The Art of Forgetting
Summer will trickle out in November
leaving mosquitos in its wake, wasps in soffits.
We’ll know it’s over when the lawn stays static
and sedges stifle themselves
as the A/C goes silent in the afternoon.
Days will compress, diamond bright,
between the darkest hour and dusk, and we’ll roll windows open
and stop droning that the heat has settled in,
noting instead the way hours whiz past like fastballs.
How easily we’ll toss aside all reference to the bygone slog
—the scary sun beating forever through moist air—
as if that particular turn of the earth had been a one-off.
My American Circus
The kids giggle at clowns squirting water from daisy corsages,
small elbows jostling on the bleachers.
At the interval, they chase one another round the field
with glowsticks, drunk on the sweet-salty heat
of popcorn and cotton candy, till parents call,
“Come back! It’s time!”
And any minute now, my child will flip from spellbound to ramped up.
I haul my bag of worries, too busy fussing with its slippy strap
to feel the luminousness of the moment.
I—doubter of rainbow sabers in the night, trapeze bliss
and swings of human flight—
am dogged by awareness of human error.
When the women air glide from one pair of hooked hands
to the next, I cross my fingers, having no faith in sinew and poise.
We all have off days. I hope the net will hold.
Rest in Peace, Down Comforter
By the end, after decades of puffiness, quills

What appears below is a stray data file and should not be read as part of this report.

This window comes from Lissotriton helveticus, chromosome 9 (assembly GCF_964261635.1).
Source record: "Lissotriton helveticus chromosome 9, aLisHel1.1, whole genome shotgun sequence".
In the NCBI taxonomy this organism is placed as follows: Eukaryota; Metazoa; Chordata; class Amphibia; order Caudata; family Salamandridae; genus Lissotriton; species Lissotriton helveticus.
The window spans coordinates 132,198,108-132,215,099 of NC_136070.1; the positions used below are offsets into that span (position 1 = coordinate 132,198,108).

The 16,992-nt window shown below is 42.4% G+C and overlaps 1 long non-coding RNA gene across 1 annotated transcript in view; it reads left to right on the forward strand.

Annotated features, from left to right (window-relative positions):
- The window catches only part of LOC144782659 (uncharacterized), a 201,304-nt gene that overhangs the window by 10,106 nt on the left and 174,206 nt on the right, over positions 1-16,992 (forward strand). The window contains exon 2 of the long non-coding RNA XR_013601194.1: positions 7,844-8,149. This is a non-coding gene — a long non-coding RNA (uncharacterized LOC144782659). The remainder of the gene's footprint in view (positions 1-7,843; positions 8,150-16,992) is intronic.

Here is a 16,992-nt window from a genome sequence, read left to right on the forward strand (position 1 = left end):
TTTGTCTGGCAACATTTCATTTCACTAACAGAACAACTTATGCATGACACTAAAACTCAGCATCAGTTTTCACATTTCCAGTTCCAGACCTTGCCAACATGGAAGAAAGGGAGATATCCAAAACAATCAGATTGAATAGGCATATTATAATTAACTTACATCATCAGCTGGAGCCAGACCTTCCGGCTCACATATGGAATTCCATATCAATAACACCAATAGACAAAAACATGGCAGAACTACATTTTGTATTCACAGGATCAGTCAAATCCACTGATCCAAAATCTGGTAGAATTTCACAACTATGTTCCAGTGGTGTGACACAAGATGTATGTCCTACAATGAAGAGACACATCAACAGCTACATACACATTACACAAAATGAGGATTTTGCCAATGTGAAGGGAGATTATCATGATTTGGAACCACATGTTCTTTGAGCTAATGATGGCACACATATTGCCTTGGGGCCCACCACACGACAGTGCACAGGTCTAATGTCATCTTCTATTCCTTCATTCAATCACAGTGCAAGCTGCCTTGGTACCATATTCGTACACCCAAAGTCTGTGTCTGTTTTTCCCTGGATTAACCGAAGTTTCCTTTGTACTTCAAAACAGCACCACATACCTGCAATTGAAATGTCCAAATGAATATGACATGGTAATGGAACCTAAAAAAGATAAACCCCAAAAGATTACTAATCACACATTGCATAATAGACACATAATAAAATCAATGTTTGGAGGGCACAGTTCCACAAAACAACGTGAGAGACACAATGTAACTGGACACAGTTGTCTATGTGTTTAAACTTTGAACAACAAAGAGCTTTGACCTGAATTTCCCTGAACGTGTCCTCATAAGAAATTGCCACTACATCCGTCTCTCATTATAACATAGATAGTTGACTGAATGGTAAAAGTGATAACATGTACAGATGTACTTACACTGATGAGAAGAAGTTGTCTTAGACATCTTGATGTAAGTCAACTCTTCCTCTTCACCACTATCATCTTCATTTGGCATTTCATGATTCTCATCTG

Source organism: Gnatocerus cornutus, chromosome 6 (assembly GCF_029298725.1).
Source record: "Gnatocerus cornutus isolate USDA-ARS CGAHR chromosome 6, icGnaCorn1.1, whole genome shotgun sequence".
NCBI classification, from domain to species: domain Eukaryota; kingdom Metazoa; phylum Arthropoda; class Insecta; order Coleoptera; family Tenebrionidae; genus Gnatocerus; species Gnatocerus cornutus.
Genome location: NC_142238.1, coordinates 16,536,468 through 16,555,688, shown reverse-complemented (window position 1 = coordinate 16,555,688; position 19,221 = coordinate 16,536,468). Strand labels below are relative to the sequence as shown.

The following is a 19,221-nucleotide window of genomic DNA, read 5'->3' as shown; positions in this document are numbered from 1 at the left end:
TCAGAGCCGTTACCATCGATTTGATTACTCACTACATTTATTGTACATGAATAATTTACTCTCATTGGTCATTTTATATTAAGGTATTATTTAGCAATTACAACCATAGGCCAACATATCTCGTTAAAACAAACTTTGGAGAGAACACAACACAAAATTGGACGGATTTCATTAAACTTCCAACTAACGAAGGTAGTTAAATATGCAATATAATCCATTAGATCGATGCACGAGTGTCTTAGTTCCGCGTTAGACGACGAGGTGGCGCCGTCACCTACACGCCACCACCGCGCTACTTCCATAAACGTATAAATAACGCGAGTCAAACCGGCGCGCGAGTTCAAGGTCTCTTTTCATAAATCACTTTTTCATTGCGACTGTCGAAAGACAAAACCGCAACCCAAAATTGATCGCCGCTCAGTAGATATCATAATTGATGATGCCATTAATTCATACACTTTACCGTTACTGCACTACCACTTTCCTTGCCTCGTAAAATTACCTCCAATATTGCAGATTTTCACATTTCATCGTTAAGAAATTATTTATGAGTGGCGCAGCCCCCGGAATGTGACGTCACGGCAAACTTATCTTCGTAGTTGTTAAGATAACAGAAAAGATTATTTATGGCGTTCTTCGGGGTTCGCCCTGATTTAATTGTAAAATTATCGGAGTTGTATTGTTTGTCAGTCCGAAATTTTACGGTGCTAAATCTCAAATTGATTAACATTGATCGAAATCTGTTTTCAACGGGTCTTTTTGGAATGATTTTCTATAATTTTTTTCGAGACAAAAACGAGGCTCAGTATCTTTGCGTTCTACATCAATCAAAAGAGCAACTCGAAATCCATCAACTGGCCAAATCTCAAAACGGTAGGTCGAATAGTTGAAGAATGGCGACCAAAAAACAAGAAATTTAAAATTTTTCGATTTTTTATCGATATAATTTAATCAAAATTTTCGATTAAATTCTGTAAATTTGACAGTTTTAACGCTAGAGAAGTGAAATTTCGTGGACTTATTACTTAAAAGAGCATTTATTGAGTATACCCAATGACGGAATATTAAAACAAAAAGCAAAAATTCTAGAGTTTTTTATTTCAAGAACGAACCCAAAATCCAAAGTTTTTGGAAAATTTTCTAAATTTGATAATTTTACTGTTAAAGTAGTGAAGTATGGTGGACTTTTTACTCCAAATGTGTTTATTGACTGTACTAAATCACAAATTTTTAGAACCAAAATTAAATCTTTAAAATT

squeezed through the seams and shed fluff all over the bedroom
but I remember the good times, eight-hour cycles
of insulated oblivion before the feathers pricked their way out.
Nights in Dublin, I curled with a hot water bottle in my arms
and another at my feet, slumber seeping in, my cold forehead
poking from the duvet and my body snug as an incubating egg.
Dozens of ducks and geese lost their loft for that sleep,
had their down plucked so I could drift in a shell of heat
thick enough to make dawn crack
and when at last I pecked through the covers, my nose met
the city: rain, peat smoke, brewing stout, steeping tea.
My husband labors with baguettes
joining the ranks of viral breadmakers.
The wands aren’t as magic as the YouTuber described,
but that guy measured flour in grams, not cups,
so we take his promises with a grain of salt.
Our loaves shine golden brown, crisp on the outside,
dense and white inside with none of the gaping
airiness of baguettes.
I can’t wait to set my teeth in one, feel the crunch
as steam pours out of the crack I’ve made
and watch the gluten gather in my bite mark and spring back.
My husband says it’s all wrong, just a bread tube—
a Parisian would reject it as a baguette,
but this is as close to a real one as we’ll get until
the numbers stop rising and countries ease open again.
I imagine a French person pressing mushed graham crackers
into a tin for a keylime pie crust, saying
There will be no trip to Florida this year, but c’est la vie
while his sweetheart looks at the mise en place sugar and zest
and knows it’s all good.